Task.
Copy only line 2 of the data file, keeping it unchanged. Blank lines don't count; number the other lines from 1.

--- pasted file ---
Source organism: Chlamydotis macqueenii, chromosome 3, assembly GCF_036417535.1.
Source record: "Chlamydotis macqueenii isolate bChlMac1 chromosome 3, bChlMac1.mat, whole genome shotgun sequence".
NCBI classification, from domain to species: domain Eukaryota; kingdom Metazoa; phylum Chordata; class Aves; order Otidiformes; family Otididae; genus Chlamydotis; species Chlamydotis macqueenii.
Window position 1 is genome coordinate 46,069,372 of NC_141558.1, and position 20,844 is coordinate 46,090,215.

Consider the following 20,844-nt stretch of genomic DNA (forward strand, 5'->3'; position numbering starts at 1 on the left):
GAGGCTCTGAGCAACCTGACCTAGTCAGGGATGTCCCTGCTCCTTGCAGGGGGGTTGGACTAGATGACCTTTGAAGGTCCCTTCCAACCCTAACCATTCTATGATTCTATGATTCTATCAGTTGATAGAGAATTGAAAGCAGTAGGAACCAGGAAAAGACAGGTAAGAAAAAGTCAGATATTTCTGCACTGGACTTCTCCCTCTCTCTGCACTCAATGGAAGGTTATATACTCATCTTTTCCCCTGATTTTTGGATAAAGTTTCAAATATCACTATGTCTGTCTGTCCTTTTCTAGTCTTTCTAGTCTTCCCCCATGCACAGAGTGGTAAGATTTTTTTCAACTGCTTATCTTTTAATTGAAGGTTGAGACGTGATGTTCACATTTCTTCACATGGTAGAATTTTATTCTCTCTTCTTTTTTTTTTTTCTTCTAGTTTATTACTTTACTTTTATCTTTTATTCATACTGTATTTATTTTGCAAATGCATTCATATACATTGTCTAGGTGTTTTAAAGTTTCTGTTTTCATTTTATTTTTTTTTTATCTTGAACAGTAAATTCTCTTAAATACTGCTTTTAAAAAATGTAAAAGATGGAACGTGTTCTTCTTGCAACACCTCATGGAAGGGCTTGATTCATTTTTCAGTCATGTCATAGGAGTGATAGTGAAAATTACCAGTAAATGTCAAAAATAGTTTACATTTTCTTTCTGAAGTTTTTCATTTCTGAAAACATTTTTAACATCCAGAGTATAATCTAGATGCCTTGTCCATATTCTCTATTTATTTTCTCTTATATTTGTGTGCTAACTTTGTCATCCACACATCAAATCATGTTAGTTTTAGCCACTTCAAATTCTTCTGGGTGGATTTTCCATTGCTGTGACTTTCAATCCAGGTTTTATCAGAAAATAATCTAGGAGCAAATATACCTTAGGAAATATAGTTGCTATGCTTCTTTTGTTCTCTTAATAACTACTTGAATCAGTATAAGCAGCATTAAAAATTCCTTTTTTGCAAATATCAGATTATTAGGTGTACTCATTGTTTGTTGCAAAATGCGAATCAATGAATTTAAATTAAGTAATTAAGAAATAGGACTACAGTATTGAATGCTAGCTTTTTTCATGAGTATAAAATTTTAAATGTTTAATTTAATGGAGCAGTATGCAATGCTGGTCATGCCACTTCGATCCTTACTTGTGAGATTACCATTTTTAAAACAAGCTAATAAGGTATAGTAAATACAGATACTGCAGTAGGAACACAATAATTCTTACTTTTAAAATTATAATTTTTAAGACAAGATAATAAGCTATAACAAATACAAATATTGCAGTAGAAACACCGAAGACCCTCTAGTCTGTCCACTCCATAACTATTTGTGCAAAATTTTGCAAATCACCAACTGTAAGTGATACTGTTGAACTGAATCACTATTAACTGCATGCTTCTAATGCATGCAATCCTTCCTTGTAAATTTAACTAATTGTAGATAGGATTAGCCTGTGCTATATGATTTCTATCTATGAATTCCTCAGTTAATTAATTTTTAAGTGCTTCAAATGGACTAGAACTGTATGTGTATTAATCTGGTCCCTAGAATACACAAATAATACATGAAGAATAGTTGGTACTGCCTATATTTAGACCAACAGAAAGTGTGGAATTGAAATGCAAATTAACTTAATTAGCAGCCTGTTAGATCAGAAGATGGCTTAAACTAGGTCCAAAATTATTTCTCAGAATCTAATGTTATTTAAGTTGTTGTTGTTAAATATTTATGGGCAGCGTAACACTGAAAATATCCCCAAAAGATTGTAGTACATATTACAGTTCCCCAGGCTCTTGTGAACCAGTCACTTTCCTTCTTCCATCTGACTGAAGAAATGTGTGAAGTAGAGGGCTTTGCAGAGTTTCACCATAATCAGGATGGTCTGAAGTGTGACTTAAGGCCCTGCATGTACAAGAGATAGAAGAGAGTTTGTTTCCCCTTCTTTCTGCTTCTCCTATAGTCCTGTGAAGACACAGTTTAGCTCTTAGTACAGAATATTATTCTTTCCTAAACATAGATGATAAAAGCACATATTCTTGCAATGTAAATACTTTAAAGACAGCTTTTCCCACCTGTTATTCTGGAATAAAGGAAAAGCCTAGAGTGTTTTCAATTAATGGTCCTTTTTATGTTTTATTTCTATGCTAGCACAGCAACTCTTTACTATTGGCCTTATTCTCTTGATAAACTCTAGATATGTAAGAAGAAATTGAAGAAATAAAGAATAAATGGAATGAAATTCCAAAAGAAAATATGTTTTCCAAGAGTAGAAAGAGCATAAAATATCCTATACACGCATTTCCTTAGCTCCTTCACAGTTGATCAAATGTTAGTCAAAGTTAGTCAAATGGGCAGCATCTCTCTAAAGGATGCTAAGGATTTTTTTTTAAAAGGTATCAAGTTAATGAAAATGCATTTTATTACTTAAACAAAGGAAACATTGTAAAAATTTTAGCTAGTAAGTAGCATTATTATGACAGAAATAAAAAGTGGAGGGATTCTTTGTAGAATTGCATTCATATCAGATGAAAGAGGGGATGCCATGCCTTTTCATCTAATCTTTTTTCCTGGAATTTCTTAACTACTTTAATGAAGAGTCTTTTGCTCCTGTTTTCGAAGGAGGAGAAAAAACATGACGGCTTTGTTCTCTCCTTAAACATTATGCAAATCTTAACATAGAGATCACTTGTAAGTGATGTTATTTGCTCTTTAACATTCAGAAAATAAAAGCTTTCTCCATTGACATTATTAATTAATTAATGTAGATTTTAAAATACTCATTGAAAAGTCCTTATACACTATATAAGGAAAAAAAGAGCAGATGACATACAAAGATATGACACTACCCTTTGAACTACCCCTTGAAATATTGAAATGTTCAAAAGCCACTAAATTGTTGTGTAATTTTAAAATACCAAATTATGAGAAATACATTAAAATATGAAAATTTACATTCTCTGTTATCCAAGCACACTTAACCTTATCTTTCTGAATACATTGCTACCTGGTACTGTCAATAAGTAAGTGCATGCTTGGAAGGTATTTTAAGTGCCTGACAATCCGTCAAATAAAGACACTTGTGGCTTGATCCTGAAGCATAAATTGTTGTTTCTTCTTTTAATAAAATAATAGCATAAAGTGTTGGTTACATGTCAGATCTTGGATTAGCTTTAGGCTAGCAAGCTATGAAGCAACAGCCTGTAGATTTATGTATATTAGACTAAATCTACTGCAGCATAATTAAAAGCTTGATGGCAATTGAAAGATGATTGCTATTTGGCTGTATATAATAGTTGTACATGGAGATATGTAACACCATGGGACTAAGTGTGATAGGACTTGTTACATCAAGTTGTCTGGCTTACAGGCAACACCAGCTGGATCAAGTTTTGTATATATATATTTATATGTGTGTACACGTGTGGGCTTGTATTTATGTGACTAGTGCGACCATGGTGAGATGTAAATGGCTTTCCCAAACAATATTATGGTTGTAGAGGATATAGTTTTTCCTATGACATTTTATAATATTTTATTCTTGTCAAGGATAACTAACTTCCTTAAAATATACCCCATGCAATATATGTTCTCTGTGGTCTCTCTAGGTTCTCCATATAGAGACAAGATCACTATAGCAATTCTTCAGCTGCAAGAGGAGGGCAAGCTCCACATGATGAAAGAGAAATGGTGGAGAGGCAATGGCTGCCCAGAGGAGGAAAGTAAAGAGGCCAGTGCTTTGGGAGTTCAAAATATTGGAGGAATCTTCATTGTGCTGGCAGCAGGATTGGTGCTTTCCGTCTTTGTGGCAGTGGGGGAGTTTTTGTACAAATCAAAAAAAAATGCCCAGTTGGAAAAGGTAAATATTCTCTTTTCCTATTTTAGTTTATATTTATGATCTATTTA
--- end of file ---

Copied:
Source record: "Chlamydotis macqueenii isolate bChlMac1 chromosome 3, bChlMac1.mat, whole genome shotgun sequence".